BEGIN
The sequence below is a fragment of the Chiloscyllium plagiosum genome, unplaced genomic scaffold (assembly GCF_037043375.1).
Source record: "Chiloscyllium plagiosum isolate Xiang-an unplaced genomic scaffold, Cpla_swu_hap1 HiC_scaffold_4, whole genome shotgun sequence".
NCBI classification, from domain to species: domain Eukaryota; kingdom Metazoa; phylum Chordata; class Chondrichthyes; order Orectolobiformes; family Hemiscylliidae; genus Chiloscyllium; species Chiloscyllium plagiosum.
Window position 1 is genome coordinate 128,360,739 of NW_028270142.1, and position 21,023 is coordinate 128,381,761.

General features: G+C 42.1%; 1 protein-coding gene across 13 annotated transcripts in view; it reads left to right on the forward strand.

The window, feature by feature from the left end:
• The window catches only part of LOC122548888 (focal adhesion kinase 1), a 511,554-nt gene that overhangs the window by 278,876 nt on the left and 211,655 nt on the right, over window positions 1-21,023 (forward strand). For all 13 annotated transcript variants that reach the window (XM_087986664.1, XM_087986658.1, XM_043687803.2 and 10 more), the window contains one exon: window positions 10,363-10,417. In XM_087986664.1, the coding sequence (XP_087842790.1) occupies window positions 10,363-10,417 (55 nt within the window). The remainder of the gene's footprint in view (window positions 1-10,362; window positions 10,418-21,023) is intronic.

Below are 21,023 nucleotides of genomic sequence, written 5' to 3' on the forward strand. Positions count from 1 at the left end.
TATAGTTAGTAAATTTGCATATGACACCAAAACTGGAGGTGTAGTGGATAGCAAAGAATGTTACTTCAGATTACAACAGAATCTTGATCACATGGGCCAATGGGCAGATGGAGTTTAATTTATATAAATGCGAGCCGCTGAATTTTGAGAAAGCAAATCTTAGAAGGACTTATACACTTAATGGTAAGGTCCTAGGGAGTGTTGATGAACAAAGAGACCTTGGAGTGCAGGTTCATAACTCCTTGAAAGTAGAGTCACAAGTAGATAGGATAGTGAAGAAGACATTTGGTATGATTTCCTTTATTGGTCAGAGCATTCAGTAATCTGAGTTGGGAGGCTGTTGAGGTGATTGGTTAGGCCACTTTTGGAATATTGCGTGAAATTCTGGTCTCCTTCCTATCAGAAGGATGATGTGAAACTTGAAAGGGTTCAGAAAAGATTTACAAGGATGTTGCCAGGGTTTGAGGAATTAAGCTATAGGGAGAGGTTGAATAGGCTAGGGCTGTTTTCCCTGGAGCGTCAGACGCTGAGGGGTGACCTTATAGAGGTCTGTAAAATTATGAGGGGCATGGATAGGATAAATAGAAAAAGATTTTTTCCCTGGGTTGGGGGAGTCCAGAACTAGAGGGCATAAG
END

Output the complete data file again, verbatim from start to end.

The sequence below is a fragment of the Chiloscyllium plagiosum genome, unplaced genomic scaffold (assembly GCF_037043375.1).
Source record: "Chiloscyllium plagiosum isolate Xiang-an unplaced genomic scaffold, Cpla_swu_hap1 HiC_scaffold_4, whole genome shotgun sequence".
NCBI classification, from domain to species: domain Eukaryota; kingdom Metazoa; phylum Chordata; class Chondrichthyes; order Orectolobiformes; family Hemiscylliidae; genus Chiloscyllium; species Chiloscyllium plagiosum.
Window position 1 is genome coordinate 128,360,739 of NW_028270142.1, and position 21,023 is coordinate 128,381,761.

General features: G+C 42.1%; 1 protein-coding gene across 13 annotated transcripts in view; it reads left to right on the forward strand.

The window, feature by feature from the left end:
• The window catches only part of LOC122548888 (focal adhesion kinase 1), a 511,554-nt gene that overhangs the window by 278,876 nt on the left and 211,655 nt on the right, over window positions 1-21,023 (forward strand). For all 13 annotated transcript variants that reach the window (XM_087986664.1, XM_087986658.1, XM_043687803.2 and 10 more), the window contains one exon: window positions 10,363-10,417. In XM_087986664.1, the coding sequence (XP_087842790.1) occupies window positions 10,363-10,417 (55 nt within the window). The remainder of the gene's footprint in view (window positions 1-10,362; window positions 10,418-21,023) is intronic.

Below are 21,023 nucleotides of genomic sequence, written 5' to 3' on the forward strand. Positions count from 1 at the left end.
TATAGTTAGTAAATTTGCATATGACACCAAAACTGGAGGTGTAGTGGATAGCAAAGAATGTTACTTCAGATTACAACAGAATCTTGATCACATGGGCCAATGGGCAGATGGAGTTTAATTTATATAAATGCGAGCCGCTGAATTTTGAGAAAGCAAATCTTAGAAGGACTTATACACTTAATGGTAAGGTCCTAGGGAGTGTTGATGAACAAAGAGACCTTGGAGTGCAGGTTCATAACTCCTTGAAAGTAGAGTCACAAGTAGATAGGATAGTGAAGAAGACATTTGGTATGATTTCCTTTATTGGTCAGAGCATTCAGTAATCTGAGTTGGGAGGCTGTTGAGGTGATTGGTTAGGCCACTTTTGGAATATTGCGTGAAATTCTGGTCTCCTTCCTATCAGAAGGATGATGTGAAACTTGAAAGGGTTCAGAAAAGATTTACAAGGATGTTGCCAGGGTTTGAGGAATTAAGCTATAGGGAGAGGTTGAATAGGCTAGGGCTGTTTTCCCTGGAGCGTCAGACGCTGAGGGGTGACCTTATAGAGGTCTGTAAAATTATGAGGGGCATGGATAGGATAAATAGAAAAAGATTTTTTCCCTGGGTTGGGGGAGTCCAGAACTAGAGGGCATAAG